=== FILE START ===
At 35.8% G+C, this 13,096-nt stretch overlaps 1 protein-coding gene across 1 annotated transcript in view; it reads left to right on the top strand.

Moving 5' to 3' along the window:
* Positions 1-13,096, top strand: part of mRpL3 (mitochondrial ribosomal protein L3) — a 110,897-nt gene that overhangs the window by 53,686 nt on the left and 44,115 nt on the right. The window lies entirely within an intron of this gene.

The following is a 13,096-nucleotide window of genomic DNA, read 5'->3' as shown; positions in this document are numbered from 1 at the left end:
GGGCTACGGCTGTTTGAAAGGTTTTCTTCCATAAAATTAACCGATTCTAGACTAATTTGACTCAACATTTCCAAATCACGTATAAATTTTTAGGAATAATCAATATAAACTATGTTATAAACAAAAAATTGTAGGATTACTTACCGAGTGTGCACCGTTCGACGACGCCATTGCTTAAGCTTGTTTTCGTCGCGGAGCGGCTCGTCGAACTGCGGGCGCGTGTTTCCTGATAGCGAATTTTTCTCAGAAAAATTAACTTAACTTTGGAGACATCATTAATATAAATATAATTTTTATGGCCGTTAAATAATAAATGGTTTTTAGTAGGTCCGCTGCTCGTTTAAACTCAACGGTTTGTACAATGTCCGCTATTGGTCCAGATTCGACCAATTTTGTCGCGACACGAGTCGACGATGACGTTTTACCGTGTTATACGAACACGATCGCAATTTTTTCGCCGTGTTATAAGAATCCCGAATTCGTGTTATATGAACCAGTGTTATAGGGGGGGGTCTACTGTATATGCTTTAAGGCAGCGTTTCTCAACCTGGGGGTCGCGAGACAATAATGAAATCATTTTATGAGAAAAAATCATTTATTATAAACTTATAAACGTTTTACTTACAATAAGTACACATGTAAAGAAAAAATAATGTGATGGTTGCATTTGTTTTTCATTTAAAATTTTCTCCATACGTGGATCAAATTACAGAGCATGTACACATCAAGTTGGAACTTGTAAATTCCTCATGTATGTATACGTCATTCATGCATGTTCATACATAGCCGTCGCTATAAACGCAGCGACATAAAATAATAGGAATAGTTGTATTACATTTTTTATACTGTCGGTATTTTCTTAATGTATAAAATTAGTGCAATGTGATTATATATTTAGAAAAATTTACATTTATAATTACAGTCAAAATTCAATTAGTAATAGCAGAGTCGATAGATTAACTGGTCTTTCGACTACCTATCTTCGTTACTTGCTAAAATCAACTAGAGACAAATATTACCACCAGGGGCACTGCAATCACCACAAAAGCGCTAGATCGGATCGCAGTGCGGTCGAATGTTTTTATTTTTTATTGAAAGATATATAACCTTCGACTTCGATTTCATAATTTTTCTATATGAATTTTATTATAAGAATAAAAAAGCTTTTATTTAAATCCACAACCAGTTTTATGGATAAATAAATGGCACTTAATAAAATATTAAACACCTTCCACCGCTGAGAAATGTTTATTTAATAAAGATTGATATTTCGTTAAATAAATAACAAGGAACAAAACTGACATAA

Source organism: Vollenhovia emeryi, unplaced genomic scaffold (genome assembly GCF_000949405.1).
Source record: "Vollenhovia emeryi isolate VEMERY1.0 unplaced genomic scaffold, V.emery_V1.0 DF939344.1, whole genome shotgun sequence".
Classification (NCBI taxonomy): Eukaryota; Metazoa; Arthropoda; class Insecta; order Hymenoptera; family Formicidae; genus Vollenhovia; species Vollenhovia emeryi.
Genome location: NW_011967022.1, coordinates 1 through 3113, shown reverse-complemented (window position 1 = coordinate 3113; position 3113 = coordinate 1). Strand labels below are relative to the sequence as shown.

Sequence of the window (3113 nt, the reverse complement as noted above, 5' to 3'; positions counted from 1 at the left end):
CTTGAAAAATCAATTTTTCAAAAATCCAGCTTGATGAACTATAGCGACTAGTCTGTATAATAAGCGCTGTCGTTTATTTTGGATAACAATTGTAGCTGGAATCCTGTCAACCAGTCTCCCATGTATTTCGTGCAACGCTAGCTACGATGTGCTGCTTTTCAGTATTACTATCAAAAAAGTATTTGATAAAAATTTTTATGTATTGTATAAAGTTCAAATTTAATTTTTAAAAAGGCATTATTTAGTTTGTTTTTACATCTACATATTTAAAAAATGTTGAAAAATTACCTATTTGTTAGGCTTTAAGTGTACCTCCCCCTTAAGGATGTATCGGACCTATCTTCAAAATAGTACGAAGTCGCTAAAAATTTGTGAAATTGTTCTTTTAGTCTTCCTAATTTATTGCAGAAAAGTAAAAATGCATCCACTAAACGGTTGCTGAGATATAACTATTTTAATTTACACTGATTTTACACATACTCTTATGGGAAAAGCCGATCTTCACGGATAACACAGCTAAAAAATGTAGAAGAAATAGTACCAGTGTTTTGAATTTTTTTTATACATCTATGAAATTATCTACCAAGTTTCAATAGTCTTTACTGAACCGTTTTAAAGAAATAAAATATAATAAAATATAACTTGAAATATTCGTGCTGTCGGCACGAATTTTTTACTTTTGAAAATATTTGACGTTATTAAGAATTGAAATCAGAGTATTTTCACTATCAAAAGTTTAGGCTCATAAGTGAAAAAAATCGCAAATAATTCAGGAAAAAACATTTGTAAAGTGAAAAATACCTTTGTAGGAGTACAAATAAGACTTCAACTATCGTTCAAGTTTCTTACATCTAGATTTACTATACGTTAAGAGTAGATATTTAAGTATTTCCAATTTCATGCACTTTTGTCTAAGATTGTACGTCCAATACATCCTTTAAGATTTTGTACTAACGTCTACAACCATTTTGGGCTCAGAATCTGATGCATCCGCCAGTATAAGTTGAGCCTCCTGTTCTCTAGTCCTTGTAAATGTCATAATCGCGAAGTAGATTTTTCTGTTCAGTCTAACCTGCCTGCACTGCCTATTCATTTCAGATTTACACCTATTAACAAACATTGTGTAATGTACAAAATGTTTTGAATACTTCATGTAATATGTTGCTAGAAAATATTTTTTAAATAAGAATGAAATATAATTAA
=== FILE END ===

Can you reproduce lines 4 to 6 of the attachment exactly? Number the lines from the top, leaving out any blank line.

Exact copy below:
The following is a 13,096-nucleotide window of genomic DNA, read 5'->3' as shown; positions in this document are numbered from 1 at the left end:
GGGCTACGGCTGTTTGAAAGGTTTTCTTCCATAAAATTAACCGATTCTAGACTAATTTGACTCAACATTTCCAAATCACGTATAAATTTTTAGGAATAATCAATATAAACTATGTTATAAACAAAAAATTGTAGGATTACTTACCGAGTGTGCACCGTTCGACGACGCCATTGCTTAAGCTTGTTTTCGTCGCGGAGCGGCTCGTCGAACTGCGGGCGCGTGTTTCCTGATAGCGAATTTTTCTCAGAAAAATTAACTTAACTTTGGAGACATCATTAATATAAATATAATTTTTATGGCCGTTAAATAATAAATGGTTTTTAGTAGGTCCGCTGCTCGTTTAAACTCAACGGTTTGTACAATGTCCGCTATTGGTCCAGATTCGACCAATTTTGTCGCGACACGAGTCGACGATGACGTTTTACCGTGTTATACGAACACGATCGCAATTTTTTCGCCGTGTTATAAGAATCCCGAATTCGTGTTATATGAACCAGTGTTATAGGGGGGGGTCTACTGTATATGCTTTAAGGCAGCGTTTCTCAACCTGGGGGTCGCGAGACAATAATGAAATCATTTTATGAGAAAAAATCATTTATTATAAACTTATAAACGTTTTACTTACAATAAGTACACATGTAAAGAAAAAATAATGTGATGGTTGCATTTGTTTTTCATTTAAAATTTTCTCCATACGTGGATCAAATTACAGAGCATGTACACATCAAGTTGGAACTTGTAAATTCCTCATGTATGTATACGTCATTCATGCATGTTCATACATAGCCGTCGCTATAAACGCAGCGACATAAAATAATAGGAATAGTTGTATTACATTTTTTATACTGTCGGTATTTTCTTAATGTATAAAATTAGTGCAATGTGATTATATATTTAGAAAAATTTACATTTATAATTACAGTCAAAATTCAATTAGTAATAGCAGAGTCGATAGATTAACTGGTCTTTCGACTACCTATCTTCGTTACTTGCTAAAATCAACTAGAGACAAATATTACCACCAGGGGCACTGCAATCACCACAAAAGCGCTAGATCGGATCGCAGTGCGGTCGAATGTTTTTATTTTTTATTGAAAGATATATAACCTTCGACTTCGATTTCATAATTTTTCTATATGAATTTTATTATAAGAATAAAAAAGCTTTTATTTAAATCCACAACCAGTTTTATGGATAAATAAATGGCACTTAATAAAATATTAAACACCTTCCACCGCTGAGAAATGTTTATTTAATAAAGATTGATATTTCGTTAAATAAATAACAAGGAACAAAACTGACATAA

Source organism: Vollenhovia emeryi, unplaced genomic scaffold (genome assembly GCF_000949405.1).